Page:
1 in 3 Children in NJ are Being Raised by Struggling Low-Income Families
A new Kids Count report finds mixed results when it comes to the well being of children in the Garden State.
While the state has made progress in improving child nutrition and reducing child poverty, a third of all children in the state are considered low-income.
A low-income family of four earns $46,000, according to the report.
“That certainly presents challenges to paying rent, especially because we have one of the highest housing costs in the country, to putting food on the table, the kinds of things that families take for granted,” said Cel Zalkind, the executive director of Advocates for Children of New Jersey. “Looking at how do we help to lift children and families out of poverty needs to be a priority for our state.”
She noted on the positive side “we’ve continued to see a drop in the number of uninsured children, in fact that decreased by 25 percent from 2010 to 2014. And only about 2 percent of low income kids are now without health insurance. … It’s very encouraging that the state has made such an effort to enroll eligible children in health insurance, and that families have responded.”
The report also compares the state’s 21 counties on 13 measures of child well-being.
The wealthier counties of Morris and Hunterdon top the list.
“And at the bottom are Atlantic and Cumberland counties. They have a much higher child-poverty rate, and a family median income that’s quite a bit lower than the state average.”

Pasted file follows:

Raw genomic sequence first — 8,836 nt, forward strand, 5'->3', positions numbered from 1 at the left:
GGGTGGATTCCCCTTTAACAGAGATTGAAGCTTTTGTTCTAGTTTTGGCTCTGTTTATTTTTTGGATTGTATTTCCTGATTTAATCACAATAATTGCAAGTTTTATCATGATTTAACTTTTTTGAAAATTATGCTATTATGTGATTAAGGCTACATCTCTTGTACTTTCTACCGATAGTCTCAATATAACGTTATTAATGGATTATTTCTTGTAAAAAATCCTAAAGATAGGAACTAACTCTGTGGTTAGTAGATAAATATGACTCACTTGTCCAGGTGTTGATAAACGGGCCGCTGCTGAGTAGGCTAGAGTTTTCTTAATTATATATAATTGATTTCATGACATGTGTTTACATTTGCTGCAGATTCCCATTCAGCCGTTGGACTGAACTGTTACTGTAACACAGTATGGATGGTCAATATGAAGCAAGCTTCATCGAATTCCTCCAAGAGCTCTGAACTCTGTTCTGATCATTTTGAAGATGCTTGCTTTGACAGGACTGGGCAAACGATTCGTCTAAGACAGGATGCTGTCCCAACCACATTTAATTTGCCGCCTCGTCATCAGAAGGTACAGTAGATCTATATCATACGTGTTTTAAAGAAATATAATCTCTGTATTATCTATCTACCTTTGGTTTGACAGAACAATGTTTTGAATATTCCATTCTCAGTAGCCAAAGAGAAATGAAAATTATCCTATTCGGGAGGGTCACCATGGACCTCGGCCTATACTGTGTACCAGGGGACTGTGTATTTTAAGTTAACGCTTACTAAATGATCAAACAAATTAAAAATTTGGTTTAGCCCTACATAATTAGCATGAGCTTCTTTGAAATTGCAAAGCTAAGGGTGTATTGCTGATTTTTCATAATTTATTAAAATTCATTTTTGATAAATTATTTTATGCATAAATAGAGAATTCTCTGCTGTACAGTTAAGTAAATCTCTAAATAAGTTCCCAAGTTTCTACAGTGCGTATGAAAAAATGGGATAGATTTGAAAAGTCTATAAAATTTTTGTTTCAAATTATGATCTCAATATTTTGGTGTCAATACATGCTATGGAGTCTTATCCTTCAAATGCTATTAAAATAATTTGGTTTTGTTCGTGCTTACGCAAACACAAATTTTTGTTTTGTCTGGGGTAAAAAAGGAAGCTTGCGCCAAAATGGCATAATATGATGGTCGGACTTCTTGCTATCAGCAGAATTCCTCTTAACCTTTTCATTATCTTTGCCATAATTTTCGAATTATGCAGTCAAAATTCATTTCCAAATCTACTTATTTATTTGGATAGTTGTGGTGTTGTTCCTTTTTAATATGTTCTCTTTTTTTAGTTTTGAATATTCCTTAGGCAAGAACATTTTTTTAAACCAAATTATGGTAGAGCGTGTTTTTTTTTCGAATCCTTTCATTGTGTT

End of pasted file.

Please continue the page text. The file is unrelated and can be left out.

Zalkind also noted black and Hispanic children are more likely to have less access to services and to have families who live more deeply in poverty.
“That disparity is of great concern,” she said. "For a state that has as many resources as New Jersey has, this is unacceptable.”
The report also finds:
— The number of low-birthweight babies declined by 11 percent, and a greater number of mothers received early prenatal care across all racial subgroups.
— Infant mortality also dropped by a promising 17 percent. But the infant mortality rate for black babies was three times higher than for white babies.
— Black children are also more likely to be low-birthweight.
New Jersey made some progress in reducing the number of children who re-enter foster care, decreasing by 14 percent from 2009 to 2013. Yet, the number of children who suffered from abuse or neglect after being reunified with their families increased by 31 percent during the same period.